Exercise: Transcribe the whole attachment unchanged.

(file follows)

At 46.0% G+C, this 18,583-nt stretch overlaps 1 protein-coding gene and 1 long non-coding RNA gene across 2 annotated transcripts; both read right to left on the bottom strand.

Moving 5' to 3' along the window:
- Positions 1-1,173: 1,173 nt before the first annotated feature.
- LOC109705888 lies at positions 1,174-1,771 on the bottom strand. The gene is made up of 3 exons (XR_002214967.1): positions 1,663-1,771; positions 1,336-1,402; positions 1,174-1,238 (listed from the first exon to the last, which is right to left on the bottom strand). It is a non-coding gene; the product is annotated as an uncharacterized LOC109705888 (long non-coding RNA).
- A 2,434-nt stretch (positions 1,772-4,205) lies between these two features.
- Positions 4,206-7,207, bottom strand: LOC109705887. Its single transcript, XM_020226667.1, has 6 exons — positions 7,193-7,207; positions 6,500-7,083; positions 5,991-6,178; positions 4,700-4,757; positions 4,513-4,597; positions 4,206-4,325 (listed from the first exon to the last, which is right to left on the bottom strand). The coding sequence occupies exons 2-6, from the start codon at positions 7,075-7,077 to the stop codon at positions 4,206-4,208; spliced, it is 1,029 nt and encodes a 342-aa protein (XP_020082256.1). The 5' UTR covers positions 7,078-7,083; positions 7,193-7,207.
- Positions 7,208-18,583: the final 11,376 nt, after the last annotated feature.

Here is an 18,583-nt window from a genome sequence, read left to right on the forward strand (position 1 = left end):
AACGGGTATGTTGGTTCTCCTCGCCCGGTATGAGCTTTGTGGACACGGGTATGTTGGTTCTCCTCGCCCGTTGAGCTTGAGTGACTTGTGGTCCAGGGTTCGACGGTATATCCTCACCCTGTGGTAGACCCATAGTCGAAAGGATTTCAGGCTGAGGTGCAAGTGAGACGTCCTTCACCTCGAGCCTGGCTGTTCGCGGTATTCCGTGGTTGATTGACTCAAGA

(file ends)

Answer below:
At 46.0% G+C, this 18,583-nt stretch overlaps 1 protein-coding gene and 1 long non-coding RNA gene across 2 annotated transcripts; both read right to left on the bottom strand.

Moving 5' to 3' along the window:
- Positions 1-1,173: 1,173 nt before the first annotated feature.
- LOC109705888 lies at positions 1,174-1,771 on the bottom strand. The gene is made up of 3 exons (XR_002214967.1): positions 1,663-1,771; positions 1,336-1,402; positions 1,174-1,238 (listed from the first exon to the last, which is right to left on the bottom strand). It is a non-coding gene; the product is annotated as an uncharacterized LOC109705888 (long non-coding RNA).
- A 2,434-nt stretch (positions 1,772-4,205) lies between these two features.
- Positions 4,206-7,207, bottom strand: LOC109705887. Its single transcript, XM_020226667.1, has 6 exons — positions 7,193-7,207; positions 6,500-7,083; positions 5,991-6,178; positions 4,700-4,757; positions 4,513-4,597; positions 4,206-4,325 (listed from the first exon to the last, which is right to left on the bottom strand). The coding sequence occupies exons 2-6, from the start codon at positions 7,075-7,077 to the stop codon at positions 4,206-4,208; spliced, it is 1,029 nt and encodes a 342-aa protein (XP_020082256.1). The 5' UTR covers positions 7,078-7,083; positions 7,193-7,207.
- Positions 7,208-18,583: the final 11,376 nt, after the last annotated feature.

Here is an 18,583-nt window from a genome sequence, read left to right on the forward strand (position 1 = left end):
AACGGGTATGTTGGTTCTCCTCGCCCGGTATGAGCTTTGTGGACACGGGTATGTTGGTTCTCCTCGCCCGTTGAGCTTGAGTGACTTGTGGTCCAGGGTTCGACGGTATATCCTCACCCTGTGGTAGACCCATAGTCGAAAGGATTTCAGGCTGAGGTGCAAGTGAGACGTCCTTCACCTCGAGCCTGGCTGTTCGCGGTATTCCGTGGTTGATTGACTCAAGA